Jallikattu ban: The Supreme Court on Thursday withheld its decision on a batch of petitions challenging the rules of Tamil Nadu and Maharashtra that enable the bull-taming sport “Jallikattu” and bullock cart racing.
The Supreme Court had previously stated that the petitions challenging the Prevention of Cruelty to Animals (Tamil Nadu Amendment) Act, 2017, required to be resolved by a larger bench because they raised significant constitutional problems. It had stated that a larger bench would consider whether states have the “legislative competence” to impose such legislation on grounds such as Jallikattu and bullock cart racing being under the cultural rights guaranteed in Article 29 (1) and can be constitutionally protected.
Jallikattu ban: Senior counsel Rakesh Dwivedi, arguing for Tamil Nadu, informed a five-judge Constitution bench comprising Justices KM Joseph, Ajay Rastogi, Aniruddha Bose, Hrishikesh Roy, and CT Ravikumar that countries such as Peru, Columbia, and Spain regard bullfighting to be part of their cultural history.
Tamil Nadu and Maharashtra changed the central law, the Prevention of Cruelty to Animals Act, 1960, respectively, to enable Jallikattu and bullock cart racing.
The petitions were filed before the Supreme Court in order to challenge the state laws.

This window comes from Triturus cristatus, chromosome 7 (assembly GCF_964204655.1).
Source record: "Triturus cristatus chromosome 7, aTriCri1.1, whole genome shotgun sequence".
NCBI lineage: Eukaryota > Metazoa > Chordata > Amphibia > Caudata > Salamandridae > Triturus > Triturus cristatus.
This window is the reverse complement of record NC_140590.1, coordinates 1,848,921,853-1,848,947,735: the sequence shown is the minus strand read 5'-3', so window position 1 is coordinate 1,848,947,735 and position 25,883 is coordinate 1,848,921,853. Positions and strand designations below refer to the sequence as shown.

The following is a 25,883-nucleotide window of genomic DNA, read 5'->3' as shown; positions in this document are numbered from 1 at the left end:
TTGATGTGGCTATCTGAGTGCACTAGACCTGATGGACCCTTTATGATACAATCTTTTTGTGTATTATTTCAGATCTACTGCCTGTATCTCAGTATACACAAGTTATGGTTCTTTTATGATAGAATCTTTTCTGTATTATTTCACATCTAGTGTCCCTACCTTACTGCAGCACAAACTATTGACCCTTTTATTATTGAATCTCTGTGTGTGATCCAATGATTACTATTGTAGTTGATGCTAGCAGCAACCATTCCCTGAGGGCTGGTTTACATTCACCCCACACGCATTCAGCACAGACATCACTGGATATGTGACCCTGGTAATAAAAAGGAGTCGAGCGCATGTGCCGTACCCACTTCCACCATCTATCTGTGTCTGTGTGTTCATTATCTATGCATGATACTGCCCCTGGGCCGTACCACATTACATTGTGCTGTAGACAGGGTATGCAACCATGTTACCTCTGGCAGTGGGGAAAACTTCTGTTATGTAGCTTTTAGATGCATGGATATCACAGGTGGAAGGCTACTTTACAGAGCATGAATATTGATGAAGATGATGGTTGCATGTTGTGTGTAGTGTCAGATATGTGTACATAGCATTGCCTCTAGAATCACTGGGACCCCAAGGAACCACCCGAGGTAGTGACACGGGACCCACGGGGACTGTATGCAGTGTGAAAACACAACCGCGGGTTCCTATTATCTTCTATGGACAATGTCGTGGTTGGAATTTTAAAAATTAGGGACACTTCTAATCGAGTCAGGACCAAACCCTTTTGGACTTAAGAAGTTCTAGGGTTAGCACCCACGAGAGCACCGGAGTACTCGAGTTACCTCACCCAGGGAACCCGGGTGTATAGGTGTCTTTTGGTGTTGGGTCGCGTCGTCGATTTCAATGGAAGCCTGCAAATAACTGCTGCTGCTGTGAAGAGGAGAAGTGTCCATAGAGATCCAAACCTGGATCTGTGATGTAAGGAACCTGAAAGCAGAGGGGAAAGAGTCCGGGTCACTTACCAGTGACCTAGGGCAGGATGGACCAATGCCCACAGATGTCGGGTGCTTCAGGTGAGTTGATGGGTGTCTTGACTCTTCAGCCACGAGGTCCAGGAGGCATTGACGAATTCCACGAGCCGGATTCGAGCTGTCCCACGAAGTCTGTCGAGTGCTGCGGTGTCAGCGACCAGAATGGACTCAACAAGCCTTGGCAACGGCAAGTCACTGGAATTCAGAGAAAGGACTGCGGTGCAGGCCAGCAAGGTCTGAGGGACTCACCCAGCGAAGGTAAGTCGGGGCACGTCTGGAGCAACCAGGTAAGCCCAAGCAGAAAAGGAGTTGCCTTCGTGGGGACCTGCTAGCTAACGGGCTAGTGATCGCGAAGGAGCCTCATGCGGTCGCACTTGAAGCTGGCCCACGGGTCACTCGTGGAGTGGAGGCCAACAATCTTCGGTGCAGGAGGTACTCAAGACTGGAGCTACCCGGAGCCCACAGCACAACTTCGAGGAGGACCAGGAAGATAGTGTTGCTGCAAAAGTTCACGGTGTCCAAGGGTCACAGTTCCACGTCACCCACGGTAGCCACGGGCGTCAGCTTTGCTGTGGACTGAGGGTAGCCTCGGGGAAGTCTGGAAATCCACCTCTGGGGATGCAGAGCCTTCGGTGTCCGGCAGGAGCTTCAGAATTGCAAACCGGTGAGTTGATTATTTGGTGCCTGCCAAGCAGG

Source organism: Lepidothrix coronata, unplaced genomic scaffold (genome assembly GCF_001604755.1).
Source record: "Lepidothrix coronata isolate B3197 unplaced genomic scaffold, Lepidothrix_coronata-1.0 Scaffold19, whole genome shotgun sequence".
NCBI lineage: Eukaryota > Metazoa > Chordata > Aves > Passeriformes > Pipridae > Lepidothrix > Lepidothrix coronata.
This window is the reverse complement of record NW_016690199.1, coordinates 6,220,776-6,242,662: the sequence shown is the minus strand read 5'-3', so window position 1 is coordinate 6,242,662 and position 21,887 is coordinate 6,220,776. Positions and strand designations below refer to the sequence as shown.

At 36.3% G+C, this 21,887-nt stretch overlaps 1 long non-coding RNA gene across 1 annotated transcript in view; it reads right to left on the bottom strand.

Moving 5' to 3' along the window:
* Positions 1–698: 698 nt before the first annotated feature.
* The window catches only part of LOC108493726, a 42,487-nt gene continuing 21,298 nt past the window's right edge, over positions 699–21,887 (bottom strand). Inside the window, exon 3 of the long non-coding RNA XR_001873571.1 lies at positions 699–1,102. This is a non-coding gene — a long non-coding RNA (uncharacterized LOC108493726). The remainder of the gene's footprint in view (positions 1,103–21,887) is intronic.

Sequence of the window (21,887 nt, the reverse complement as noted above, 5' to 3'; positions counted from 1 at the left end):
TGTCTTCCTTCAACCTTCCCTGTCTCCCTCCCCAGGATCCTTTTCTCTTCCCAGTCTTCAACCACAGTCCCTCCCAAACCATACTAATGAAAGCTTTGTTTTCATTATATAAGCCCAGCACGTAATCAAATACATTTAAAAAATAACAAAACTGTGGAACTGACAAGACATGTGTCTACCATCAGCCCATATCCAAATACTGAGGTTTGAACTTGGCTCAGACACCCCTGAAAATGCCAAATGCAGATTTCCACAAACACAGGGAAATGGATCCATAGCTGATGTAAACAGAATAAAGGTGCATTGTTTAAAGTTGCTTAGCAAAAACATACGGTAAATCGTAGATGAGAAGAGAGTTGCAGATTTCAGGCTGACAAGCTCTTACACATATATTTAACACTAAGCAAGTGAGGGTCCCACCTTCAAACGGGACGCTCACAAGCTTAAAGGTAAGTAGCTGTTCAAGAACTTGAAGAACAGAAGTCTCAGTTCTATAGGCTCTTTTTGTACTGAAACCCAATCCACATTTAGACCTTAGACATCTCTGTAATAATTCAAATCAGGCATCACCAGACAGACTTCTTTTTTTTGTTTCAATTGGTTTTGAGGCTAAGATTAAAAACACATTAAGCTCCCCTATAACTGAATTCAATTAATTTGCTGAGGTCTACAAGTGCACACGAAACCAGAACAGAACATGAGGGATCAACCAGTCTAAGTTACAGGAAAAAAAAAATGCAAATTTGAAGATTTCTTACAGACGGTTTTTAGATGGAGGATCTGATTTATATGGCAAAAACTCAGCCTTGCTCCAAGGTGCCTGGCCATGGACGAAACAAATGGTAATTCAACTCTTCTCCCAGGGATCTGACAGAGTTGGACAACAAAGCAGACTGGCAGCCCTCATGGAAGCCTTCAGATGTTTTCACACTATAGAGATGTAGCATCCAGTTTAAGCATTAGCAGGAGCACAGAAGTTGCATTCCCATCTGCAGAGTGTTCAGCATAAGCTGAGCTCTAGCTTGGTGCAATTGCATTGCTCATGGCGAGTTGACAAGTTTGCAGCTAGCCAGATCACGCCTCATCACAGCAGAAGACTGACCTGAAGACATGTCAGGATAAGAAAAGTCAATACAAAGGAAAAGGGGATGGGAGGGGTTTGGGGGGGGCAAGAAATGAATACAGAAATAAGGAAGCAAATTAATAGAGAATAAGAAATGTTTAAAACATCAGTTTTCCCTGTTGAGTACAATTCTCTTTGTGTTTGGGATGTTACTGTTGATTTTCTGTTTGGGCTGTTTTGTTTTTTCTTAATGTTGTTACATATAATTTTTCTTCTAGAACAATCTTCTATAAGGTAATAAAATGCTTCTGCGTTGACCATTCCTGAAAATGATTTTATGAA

PETA petition drive
People for the Ethical Treatment of Animals (PETA) launched a petition drive to overturn the Tamil Nadu Legislative Assembly’s Jallikattu statute, which reintroduced bulls into the category of “performance animals.”
PETA had challenged the state assembly’s passage of the Prevention of Cruelty to Animals (Tamil Nadu Amendment) Bill 2017 on many grounds, including that it circumvented an apex court ruling declaring the bull-taming sport “illegal” in the state.
Bullock cart races across the country
The Supreme Court denied the Tamil Nadu government’s request for a review of a 2014 ruling prohibiting the use of bulls in Jallikattu events in the state and bullock cart races across the country.
Jallikattu is performed during the Pongal festival as a form of thankfulness for a bountiful harvest, and subsequent festivities are held in temples, demonstrating the event’s cultural and spiritual significance, it had added.
In February 2018, the Supreme Court referred to the Constitution bench the question of whether the people of Tamil Nadu and Maharashtra can defend Jallikattu and bullock-cart races as cultural rights under Article 29 (1) of the Constitution.
The Supreme Court had previously stated that the petitions challenging the Prevention of Cruelty to Animals (Tamil Nadu Amendment) Act, 2017, required to be resolved by a larger bench because they raised significant constitutional problems.